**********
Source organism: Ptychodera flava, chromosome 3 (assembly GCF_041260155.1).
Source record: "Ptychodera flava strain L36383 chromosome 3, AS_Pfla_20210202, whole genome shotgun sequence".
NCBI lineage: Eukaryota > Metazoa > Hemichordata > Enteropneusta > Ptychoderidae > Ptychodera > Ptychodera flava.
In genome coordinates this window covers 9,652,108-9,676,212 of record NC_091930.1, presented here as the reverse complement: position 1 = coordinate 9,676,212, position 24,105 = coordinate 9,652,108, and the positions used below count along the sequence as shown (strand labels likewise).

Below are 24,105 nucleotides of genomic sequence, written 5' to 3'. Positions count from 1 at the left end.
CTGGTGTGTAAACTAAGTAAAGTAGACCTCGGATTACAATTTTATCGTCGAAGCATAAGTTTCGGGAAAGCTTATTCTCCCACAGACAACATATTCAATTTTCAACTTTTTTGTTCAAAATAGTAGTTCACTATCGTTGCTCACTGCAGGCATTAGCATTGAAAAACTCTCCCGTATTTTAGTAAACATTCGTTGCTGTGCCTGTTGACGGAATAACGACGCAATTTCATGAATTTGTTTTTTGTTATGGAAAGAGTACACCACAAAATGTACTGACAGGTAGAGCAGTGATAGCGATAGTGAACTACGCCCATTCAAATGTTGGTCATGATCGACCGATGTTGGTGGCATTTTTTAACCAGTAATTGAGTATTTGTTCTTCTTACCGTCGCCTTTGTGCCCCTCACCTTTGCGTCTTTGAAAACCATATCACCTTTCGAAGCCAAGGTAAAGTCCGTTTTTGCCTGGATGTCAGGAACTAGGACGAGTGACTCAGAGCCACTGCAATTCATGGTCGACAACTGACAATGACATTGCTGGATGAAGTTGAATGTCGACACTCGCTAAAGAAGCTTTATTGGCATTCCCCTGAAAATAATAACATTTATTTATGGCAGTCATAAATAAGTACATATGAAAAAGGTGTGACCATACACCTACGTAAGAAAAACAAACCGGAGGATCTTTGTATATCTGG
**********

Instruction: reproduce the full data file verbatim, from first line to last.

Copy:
Source organism: Ptychodera flava, chromosome 3 (assembly GCF_041260155.1).
Source record: "Ptychodera flava strain L36383 chromosome 3, AS_Pfla_20210202, whole genome shotgun sequence".
NCBI lineage: Eukaryota > Metazoa > Hemichordata > Enteropneusta > Ptychoderidae > Ptychodera > Ptychodera flava.
In genome coordinates this window covers 9,652,108-9,676,212 of record NC_091930.1, presented here as the reverse complement: position 1 = coordinate 9,676,212, position 24,105 = coordinate 9,652,108, and the positions used below count along the sequence as shown (strand labels likewise).

Below are 24,105 nucleotides of genomic sequence, written 5' to 3'. Positions count from 1 at the left end.
CTGGTGTGTAAACTAAGTAAAGTAGACCTCGGATTACAATTTTATCGTCGAAGCATAAGTTTCGGGAAAGCTTATTCTCCCACAGACAACATATTCAATTTTCAACTTTTTTGTTCAAAATAGTAGTTCACTATCGTTGCTCACTGCAGGCATTAGCATTGAAAAACTCTCCCGTATTTTAGTAAACATTCGTTGCTGTGCCTGTTGACGGAATAACGACGCAATTTCATGAATTTGTTTTTTGTTATGGAAAGAGTACACCACAAAATGTACTGACAGGTAGAGCAGTGATAGCGATAGTGAACTACGCCCATTCAAATGTTGGTCATGATCGACCGATGTTGGTGGCATTTTTTAACCAGTAATTGAGTATTTGTTCTTCTTACCGTCGCCTTTGTGCCCCTCACCTTTGCGTCTTTGAAAACCATATCACCTTTCGAAGCCAAGGTAAAGTCCGTTTTTGCCTGGATGTCAGGAACTAGGACGAGTGACTCAGAGCCACTGCAATTCATGGTCGACAACTGACAATGACATTGCTGGATGAAGTTGAATGTCGACACTCGCTAAAGAAGCTTTATTGGCATTCCCCTGAAAATAATAACATTTATTTATGGCAGTCATAAATAAGTACATATGAAAAAGGTGTGACCATACACCTACGTAAGAAAAACAAACCGGAGGATCTTTGTATATCTGG